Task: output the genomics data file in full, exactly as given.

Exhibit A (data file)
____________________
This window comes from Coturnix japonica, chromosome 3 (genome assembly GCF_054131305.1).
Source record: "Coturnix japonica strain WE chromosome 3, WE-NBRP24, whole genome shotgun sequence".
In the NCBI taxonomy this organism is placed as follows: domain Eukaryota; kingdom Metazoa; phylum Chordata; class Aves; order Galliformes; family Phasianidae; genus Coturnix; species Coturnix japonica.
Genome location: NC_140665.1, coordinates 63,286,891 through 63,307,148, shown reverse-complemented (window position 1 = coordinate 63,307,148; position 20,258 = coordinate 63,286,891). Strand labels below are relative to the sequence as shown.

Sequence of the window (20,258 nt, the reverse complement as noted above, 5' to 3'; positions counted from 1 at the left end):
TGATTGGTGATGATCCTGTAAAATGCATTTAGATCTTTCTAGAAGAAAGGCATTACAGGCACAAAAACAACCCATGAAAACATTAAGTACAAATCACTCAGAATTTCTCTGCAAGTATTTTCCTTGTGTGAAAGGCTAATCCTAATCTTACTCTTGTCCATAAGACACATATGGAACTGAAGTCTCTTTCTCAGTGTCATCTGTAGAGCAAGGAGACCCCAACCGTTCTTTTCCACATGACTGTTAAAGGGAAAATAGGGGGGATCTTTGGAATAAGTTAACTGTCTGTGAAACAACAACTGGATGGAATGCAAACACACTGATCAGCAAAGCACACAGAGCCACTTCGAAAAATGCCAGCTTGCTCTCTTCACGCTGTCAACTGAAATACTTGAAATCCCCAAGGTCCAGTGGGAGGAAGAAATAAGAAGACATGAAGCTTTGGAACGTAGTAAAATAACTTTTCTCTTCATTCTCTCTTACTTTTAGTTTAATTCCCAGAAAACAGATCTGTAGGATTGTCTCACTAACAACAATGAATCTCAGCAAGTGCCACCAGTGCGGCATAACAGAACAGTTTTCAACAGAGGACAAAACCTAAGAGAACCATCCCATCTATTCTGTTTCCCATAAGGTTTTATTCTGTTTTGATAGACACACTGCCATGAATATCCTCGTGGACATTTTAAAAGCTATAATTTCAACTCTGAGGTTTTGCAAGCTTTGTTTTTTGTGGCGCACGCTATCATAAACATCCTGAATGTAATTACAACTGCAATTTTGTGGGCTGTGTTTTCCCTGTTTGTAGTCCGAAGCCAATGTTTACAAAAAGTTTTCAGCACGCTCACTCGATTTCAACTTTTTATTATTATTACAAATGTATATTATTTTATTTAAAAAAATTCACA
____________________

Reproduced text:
This window comes from Coturnix japonica, chromosome 3 (genome assembly GCF_054131305.1).
Source record: "Coturnix japonica strain WE chromosome 3, WE-NBRP24, whole genome shotgun sequence".
In the NCBI taxonomy this organism is placed as follows: domain Eukaryota; kingdom Metazoa; phylum Chordata; class Aves; order Galliformes; family Phasianidae; genus Coturnix; species Coturnix japonica.
Genome location: NC_140665.1, coordinates 63,286,891 through 63,307,148, shown reverse-complemented (window position 1 = coordinate 63,307,148; position 20,258 = coordinate 63,286,891). Strand labels below are relative to the sequence as shown.

Sequence of the window (20,258 nt, the reverse complement as noted above, 5' to 3'; positions counted from 1 at the left end):
TGATTGGTGATGATCCTGTAAAATGCATTTAGATCTTTCTAGAAGAAAGGCATTACAGGCACAAAAACAACCCATGAAAACATTAAGTACAAATCACTCAGAATTTCTCTGCAAGTATTTTCCTTGTGTGAAAGGCTAATCCTAATCTTACTCTTGTCCATAAGACACATATGGAACTGAAGTCTCTTTCTCAGTGTCATCTGTAGAGCAAGGAGACCCCAACCGTTCTTTTCCACATGACTGTTAAAGGGAAAATAGGGGGGATCTTTGGAATAAGTTAACTGTCTGTGAAACAACAACTGGATGGAATGCAAACACACTGATCAGCAAAGCACACAGAGCCACTTCGAAAAATGCCAGCTTGCTCTCTTCACGCTGTCAACTGAAATACTTGAAATCCCCAAGGTCCAGTGGGAGGAAGAAATAAGAAGACATGAAGCTTTGGAACGTAGTAAAATAACTTTTCTCTTCATTCTCTCTTACTTTTAGTTTAATTCCCAGAAAACAGATCTGTAGGATTGTCTCACTAACAACAATGAATCTCAGCAAGTGCCACCAGTGCGGCATAACAGAACAGTTTTCAACAGAGGACAAAACCTAAGAGAACCATCCCATCTATTCTGTTTCCCATAAGGTTTTATTCTGTTTTGATAGACACACTGCCATGAATATCCTCGTGGACATTTTAAAAGCTATAATTTCAACTCTGAGGTTTTGCAAGCTTTGTTTTTTGTGGCGCACGCTATCATAAACATCCTGAATGTAATTACAACTGCAATTTTGTGGGCTGTGTTTTCCCTGTTTGTAGTCCGAAGCCAATGTTTACAAAAAGTTTTCAGCACGCTCACTCGATTTCAACTTTTTATTATTATTACAAATGTATATTATTTTATTTAAAAAAATTCACA